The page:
allocate channel t1 type 'SBT_TAPE' connect 'internal/knl@node1'; 
  allocate channel t2 type 'SBT_TAPE' connect 'internal/knl@node1'; 
  allocate channel t3 type 'SBT_TAPE' connect 'internal/knl@node2'; 
  allocate channel t4 type 'SBT_TAPE' connect 'internal/knl@node2'; 
  allocate channel d1 type disk; 
    controlfile to   '/dev/vgd_1_0/rlvt5'; 
    controlfile from '/dev/vgd_1_0/rlvt5'; 
  sql 'alter database mount'; 
  catalog archivelog '/oracle/db_files/node1/arch/arch_1_123.rdo'; 
  catalog archivelog '/oracle/db_files/node1/arch/arch_1_124.rdo'; 
  sql 'alter database open resetlogs'; 

Disaster Recovery Using Operating System Utilities

Use the following procedure.

  1. Restore the last full backup at the alternate site as described in Oracle8 Backup and Recovery Guide.
  2. Start up Server Manager.
  3. Connect as SYSDBA.
  4. Start and mount the database with the STARTUP MOUNT statement.
  5. Initiate an incomplete recovery using the RECOVER command with the appropriate UNTIL option.

    The following command is an example:

  6. When prompted with a suggested redo log file name for a specific thread, use that filename.

    If the suggested archive log is not in the archive directory, specify where the file can be found. If redo information is needed for a thread and a file name is not suggested, try using archive log files for the thread in question.

  7. Repeat step 6 until all archive log files have been applied.
  8. Stop the recovery operation using the CANCEL command.
  9. Issue the ALTER DATABASE OPEN RESETLOGS statement.

Note: If any distributed database actions are used, check to see whether your recovery procedures require coordinated distributed database recovery. Otherwise, you may cause logical corruption to the distributed data.

Parallel Recovery

The goal of the parallel recovery feature is to use compute and I/O parallelism to reduce the elapsed time required to perform crash recovery, single-instance recovery, or media recovery. Parallel recovery is most effective at reducing recovery time when several datafiles on several disks are being recovered concurrently.

Parallel Recovery Using Recovery Manager

With Recovery Manager's RESTORE and RECOVER commands Oracle can automatically parallelize all three stages of recovery.

Restoring Data Files: When restoring data files, the number of channels you allocate in the Recovery Manager recover script effectively sets the parallelism with which Recovery Manager will operate. For example, if you allocate 5 channels, you can have up to 5 parallel streams restoring data files.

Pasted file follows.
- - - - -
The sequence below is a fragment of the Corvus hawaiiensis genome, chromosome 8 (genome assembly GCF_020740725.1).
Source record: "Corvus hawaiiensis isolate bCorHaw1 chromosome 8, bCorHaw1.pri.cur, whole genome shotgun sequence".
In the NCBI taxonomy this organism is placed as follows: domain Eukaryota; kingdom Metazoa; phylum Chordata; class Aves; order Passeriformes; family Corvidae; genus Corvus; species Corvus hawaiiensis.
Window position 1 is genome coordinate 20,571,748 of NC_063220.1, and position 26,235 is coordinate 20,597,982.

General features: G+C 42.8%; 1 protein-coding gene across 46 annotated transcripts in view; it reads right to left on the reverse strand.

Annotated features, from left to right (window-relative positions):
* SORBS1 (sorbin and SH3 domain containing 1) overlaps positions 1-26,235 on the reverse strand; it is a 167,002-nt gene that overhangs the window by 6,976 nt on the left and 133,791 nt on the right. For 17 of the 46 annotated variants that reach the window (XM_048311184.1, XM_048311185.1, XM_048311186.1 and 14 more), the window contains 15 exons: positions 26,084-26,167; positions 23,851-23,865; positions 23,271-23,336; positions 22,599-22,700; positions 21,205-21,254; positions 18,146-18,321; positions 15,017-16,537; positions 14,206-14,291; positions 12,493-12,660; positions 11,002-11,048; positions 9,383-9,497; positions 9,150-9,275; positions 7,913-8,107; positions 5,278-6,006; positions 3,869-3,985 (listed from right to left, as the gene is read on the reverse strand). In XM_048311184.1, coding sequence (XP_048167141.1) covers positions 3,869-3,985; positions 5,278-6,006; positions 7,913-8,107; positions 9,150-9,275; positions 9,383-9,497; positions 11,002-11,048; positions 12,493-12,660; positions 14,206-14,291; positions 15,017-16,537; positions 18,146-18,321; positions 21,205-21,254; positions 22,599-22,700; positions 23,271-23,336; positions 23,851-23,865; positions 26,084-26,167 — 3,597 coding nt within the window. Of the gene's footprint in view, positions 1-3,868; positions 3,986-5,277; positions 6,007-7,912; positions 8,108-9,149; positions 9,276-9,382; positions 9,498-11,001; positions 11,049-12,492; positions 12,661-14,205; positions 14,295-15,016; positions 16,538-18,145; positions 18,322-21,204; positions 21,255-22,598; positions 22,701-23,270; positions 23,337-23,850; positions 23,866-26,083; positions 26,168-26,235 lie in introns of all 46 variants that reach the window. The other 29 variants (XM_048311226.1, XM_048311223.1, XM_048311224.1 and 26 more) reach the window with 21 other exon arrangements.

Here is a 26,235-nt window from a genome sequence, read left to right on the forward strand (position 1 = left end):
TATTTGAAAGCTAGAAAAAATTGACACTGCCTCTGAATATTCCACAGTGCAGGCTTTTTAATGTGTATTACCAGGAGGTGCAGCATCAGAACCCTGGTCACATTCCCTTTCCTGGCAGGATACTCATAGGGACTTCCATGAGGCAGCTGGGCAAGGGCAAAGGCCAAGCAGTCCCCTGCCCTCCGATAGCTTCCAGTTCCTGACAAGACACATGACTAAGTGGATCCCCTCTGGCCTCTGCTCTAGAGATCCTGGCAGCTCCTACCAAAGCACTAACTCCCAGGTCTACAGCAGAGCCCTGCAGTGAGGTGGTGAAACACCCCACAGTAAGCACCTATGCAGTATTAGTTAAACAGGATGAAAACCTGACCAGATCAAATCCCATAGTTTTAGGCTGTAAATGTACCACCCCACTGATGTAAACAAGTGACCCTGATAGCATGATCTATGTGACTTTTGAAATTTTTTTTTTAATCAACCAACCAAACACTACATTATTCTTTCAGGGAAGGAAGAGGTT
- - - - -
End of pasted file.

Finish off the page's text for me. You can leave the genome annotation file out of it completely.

Applying Incremental Backups: Similarly, when you are applying incremental backups, the number of channels you have allocated determines the potential parallelism.

Applying Redo Logs: Oracle applies the redo logs in parallel, as determined by the RECOVERY_PARALLELISM parameter.

The RECOVERY_PARALLELISM initialization parameter specifies the number of redo application server processes that participate in instance or media recovery. One process reads the log files sequentially and dispatches redo information to several recovery processes, which apply the changes from the log files to the datafiles. A value of 0 or 1 indicates that recovery is to be performed serially by one process. The value of this parameter cannot exceed the value of the PARALLEL_MAX_SERVERS parameter.

Parallel Recovery Using Operating System Utilities

You can parallelize instance and media recovery in two ways:

The Oracle Server can use one process to read the log files sequentially and dispatch redo information to several recovery processes to apply the changes from the log files to the datafiles. The recovery processes are started automatically by Oracle, so there is no need to use more than one session to perform recovery.

Setting the RECOVERY_ PARALLELISM Parameter

The RECOVERY_PARALLELISM initialization parameter specifies the number of redo application server processes that participate in instance or media recovery. One process reads the log files sequentially and dispatches redo information to several recovery processes, which apply the changes from the log files to the datafiles. A value of 0 or 1 indicates that recovery is to be performed serially by one process. The value of this parameter cannot exceed the value of the PARALLEL_MAX_SERVERS parameter.

Specifying RECOVER Command Options

When you use the RECOVER command to parallelize instance and media recovery, the allocation of recovery processes to instances is operating system specific. The DEGREE keyword of the PARALLEL clause can either signify the number of processes on each instance of a parallel server or the number of processes to spread across all instances.

See Also: Your Oracle system-specific documentation for more information on the allocation of recovery processes to instances.
Oracle8 Concepts for more information on parallel recovery.